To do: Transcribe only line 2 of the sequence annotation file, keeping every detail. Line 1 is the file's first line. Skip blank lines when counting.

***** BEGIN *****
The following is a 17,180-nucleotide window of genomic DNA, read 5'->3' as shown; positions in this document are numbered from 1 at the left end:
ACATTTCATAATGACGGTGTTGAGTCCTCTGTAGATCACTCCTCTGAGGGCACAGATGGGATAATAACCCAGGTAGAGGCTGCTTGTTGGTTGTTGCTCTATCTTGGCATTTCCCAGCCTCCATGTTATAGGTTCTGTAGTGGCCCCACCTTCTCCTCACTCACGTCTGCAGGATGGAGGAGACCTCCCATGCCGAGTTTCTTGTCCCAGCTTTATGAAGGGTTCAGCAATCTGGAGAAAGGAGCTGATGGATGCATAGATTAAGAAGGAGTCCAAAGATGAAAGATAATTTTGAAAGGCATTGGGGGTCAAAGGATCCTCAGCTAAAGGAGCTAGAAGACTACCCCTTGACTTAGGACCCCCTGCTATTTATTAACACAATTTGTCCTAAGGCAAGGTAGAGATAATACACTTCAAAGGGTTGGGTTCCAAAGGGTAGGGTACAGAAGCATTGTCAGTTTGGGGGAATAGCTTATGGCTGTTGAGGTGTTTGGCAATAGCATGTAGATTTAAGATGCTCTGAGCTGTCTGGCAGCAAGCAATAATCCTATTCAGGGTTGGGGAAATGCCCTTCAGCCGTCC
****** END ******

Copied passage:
ACATTTCATAATGACGGTGTTGAGTCCTCTGTAGATCACTCCTCTGAGGGCACAGATGGGATAATAACCCAGGTAGAGGCTGCTTGTTGGTTGTTGCTCTATCTTGGCATTTCCCAGCCTCCATGTTATAGGTTCTGTAGTGGCCCCACCTTCTCCTCACTCACGTCTGCAGGATGGAGGAGACCTCCCATGCCGAGTTTCTTGTCCCAGCTTTATGAAGGGTTCAGCAATCTGGAGAAAGGAGCTGATGGATGCATAGATTAAGAAGGAGTCCAAAGATGAAAGATAATTTTGAAAGGCATTGGGGGTCAAAGGATCCTCAGCTAAAGGAGCTAGAAGACTACCCCTTGACTTAGGACCCCCTGCTATTTATTAACACAATTTGTCCTAAGGCAAGGTAGAGATAATACACTTCAAAGGGTTGGGTTCCAAAGGGTAGGGTACAGAAGCATTGTCAGTTTGGGGGAATAGCTTATGGCTGTTGAGGTGTTTGGCAATAGCATGTAGATTTAAGATGCTCTGAGCTGTCTGGCAGCAAGCAATAATCCTATTCAGGGTTGGGGAAATGCCCTTCAGCCGTCC